Detroit-based poet jessica Care moore [who spells her name with only one capital letter] first gained national attention for her poetry performances when she won five weeks in a row on “Showtime at the Apollo.” Today she wears many hats.
She publishes poetry with Moore Black Press. She’s responsible for the Black Women Rock events that showcase brown female musicians and poets. She’s released an album featuring poetry and music on Talib Kweli’s label. And she even has a quote on the QLine: “Detroit is the starting line of the world’s imagination.”
With the StoryCorps MobileBooth at the Detroit Institute of Arts until July 28, moore was invited to sit down for an interview with her son, King Thomas Moore. The 10-year-old, a poet in his own right, has already opened up for Dave Chappelle and performed in Shanghai. He’s also received a Knight Art Challenge award to host a series of Super Cool Poetry open mic events for kids 12 and under.
This excerpt from their interview is an intimate look at their relationship. They discuss hardship, love, growing up, and they also talk a little bit about poetry.
Click on the player at the top of this page to hear the StoryCorps Detroit podcast episode featuring their interview. You can download the StoryCorps Detroit podcast here or wherever you like to listen.
Scroll down to read a poem called “I’m what’s next” written by King as well as “The 1979 Bat mobile” written by his mother. A clip of moore explaining the story behind her poem is included at the bottom of this post.
I’m what’s next
By King Thomas Moore
I’m made of cotton
I’m made of freedom
I’m made of Mlk and his dream of peace
I’m made of Malcolm and his fiery heart
I’m made of Harriet and her railroad from pain to freedom
I’m made of the UAW and workers rights
I’m made of sunlight
I’m made of stained glass
I’m made of glory
I’m made of resistance
And that feeling that made Rosa Parks
Sit in the front of the bus
walk in the footsteps of Joann Watson and the resilient
Words of Reverend Anthony
I’m made of the blues and rock and roll
I’m young gifted and black like Aretha Franklin
I’m a King, birthed from the Queen of Poems
I’m a child from Detroit
And I’m what’s next!
The 1979 Bat mobile
By jessica Care moore
I was too busy worshipping my daddy
To take in every tear you swallowed.
I didn’t fully process your long wait
At the bus stop in front of Michigan Bell Phone Company.
You, armed with your 13th grade Canadian Diploma
and four children to consider.
You weren’t English or Canadian
You were a Detroiter.
A British born woman who could cook
my dear hunting daddy’s deer and
A pot of collard greens like a southern
raised black woman.
It’s 11:05 and we are up late in the middle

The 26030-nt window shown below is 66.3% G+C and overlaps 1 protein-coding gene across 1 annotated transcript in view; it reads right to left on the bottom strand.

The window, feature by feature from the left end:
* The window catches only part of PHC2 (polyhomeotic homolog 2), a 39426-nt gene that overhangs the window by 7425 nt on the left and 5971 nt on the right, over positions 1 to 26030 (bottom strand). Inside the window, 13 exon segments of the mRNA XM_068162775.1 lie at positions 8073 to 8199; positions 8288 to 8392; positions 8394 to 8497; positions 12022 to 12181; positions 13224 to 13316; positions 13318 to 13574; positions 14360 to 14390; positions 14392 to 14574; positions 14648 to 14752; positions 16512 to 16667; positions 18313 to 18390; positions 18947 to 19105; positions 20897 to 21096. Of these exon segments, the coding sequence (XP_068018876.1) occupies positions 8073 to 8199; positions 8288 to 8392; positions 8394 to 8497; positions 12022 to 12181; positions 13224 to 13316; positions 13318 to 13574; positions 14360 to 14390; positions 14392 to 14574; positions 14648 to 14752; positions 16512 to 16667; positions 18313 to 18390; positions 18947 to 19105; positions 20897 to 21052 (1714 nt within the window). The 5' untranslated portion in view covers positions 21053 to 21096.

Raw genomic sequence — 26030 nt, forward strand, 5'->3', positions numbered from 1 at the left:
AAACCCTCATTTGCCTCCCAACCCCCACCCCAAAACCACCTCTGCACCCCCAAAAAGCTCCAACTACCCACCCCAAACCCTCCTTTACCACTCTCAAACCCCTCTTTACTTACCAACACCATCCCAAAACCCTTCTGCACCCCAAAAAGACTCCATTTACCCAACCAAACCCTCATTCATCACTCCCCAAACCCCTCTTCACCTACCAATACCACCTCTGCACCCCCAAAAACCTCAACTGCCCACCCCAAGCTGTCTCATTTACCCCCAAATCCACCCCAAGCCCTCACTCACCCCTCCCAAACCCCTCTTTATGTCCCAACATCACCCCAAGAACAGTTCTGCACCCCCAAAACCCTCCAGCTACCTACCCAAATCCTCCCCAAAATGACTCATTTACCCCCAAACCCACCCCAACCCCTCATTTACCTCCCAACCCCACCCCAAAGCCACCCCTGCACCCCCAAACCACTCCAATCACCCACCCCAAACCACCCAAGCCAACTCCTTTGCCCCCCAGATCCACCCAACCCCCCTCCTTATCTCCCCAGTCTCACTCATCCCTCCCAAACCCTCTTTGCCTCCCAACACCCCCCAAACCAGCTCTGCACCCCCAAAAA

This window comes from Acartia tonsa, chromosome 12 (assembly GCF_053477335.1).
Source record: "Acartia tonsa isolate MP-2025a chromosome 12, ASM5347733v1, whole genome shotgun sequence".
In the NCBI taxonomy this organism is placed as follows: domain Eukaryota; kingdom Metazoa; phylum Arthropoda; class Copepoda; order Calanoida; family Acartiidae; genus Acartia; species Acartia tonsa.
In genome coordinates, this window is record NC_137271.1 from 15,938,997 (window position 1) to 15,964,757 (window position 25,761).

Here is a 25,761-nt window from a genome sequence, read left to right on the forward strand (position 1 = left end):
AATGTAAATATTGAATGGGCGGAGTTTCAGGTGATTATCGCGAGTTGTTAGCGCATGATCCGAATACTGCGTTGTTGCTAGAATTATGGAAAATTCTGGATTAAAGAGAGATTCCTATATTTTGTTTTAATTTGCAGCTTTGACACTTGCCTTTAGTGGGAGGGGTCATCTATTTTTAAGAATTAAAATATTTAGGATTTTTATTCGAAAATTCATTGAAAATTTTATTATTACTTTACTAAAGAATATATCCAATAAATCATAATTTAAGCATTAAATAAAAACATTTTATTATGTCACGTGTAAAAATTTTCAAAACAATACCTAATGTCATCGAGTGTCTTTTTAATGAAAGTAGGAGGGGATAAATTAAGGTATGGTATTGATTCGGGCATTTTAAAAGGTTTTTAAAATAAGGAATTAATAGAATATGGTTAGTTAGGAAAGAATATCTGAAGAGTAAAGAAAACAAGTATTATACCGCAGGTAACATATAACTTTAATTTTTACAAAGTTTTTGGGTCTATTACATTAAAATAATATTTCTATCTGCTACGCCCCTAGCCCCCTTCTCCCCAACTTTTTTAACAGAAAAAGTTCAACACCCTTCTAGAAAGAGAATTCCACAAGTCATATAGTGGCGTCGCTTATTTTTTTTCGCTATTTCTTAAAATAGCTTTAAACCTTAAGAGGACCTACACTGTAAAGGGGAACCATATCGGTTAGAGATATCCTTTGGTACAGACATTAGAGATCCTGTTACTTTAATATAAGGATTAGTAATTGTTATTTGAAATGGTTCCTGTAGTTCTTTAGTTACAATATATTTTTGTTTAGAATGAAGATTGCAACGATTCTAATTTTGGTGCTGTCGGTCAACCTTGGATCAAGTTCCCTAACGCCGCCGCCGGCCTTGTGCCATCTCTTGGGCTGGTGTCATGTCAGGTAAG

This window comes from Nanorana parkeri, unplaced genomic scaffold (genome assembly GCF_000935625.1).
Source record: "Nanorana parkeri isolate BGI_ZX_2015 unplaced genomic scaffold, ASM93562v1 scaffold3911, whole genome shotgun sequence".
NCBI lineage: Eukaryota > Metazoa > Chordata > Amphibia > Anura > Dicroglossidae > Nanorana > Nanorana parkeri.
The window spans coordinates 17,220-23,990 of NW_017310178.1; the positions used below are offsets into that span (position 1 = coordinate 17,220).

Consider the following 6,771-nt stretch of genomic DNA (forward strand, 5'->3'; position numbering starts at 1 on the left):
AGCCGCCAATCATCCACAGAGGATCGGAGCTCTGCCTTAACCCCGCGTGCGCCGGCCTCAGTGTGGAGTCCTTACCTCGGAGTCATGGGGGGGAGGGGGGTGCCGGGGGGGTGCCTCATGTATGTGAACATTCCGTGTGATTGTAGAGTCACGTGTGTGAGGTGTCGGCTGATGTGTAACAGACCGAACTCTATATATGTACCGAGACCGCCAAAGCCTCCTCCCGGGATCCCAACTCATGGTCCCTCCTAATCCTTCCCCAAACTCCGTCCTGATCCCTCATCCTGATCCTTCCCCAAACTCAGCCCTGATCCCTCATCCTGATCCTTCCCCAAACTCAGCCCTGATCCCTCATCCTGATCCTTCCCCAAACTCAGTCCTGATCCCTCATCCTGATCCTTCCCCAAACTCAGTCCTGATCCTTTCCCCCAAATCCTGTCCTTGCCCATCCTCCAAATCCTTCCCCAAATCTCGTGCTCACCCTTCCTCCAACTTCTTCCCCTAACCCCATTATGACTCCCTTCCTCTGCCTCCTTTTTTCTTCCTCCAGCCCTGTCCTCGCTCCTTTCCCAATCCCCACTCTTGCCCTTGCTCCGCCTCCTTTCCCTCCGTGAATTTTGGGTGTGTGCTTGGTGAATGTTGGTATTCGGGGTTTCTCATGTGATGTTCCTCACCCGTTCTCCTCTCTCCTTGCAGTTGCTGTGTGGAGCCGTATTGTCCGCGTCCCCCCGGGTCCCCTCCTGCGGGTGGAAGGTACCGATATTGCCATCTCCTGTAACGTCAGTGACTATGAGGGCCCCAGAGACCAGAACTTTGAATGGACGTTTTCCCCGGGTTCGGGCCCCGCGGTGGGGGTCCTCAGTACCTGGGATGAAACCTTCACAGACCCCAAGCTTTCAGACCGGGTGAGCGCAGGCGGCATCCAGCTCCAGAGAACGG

Of summer negotiating who will sit in
the front seat of the Cadillac.
I usually win. My little/taller sister would
kick the back of the passenger seat and
complain for the first few minutes of
We were late this night. We usually came early.
Sat at The Tigers Restaurant
downtown across from your job.
The house phone rang hard on 8059 Ward. Your
voice steady. A calm that made my daddy nervous.
That feminine silence that brews afternoon tea and cooks
Slow and purposeful meals.
Pressure cooker silence.
Your patient purse snatched off your arm.
Your stockings torn.
Knees scratched and cut from being pulled down. .
My daddy said calmly as we flew up Michigan
Avenue. Past my future house
across from the old Tigers Stadium
This purse snatching became my mother’s liberation
I don’t think I noticed much about my mother
while my daddy was alive. At 10, I didn’t know that it was strange that she didn’t drive.
When my daddy’s convertibles came in colors.
A week later the shiny bat mobile quietly and courageously
Rolled into our driveway my daddy laid with his own cement trucks.
We, my brothers, and my younger sister who to this day
doesn’t remember any of this…
Because some memories stay missing when you lose them
& sometimes they come back when you don’t want them in anymore.
We were afraid.
Filled up with excitement
She was planning it in secret
Applying for the drivers license
Talking to my lanky yellow brothers finally
Standing up to our disciplinarian daddy
Who they loved and feared.
The black Oldsmobile we called The Batmobile
Was a future get-a-way car
Allowing my mother to simply drive
Herself home from work
And one day
far, far away
from my daddy.
During their StoryCorps interview King asked his mother what the above poem is about. Click here to listen to her response.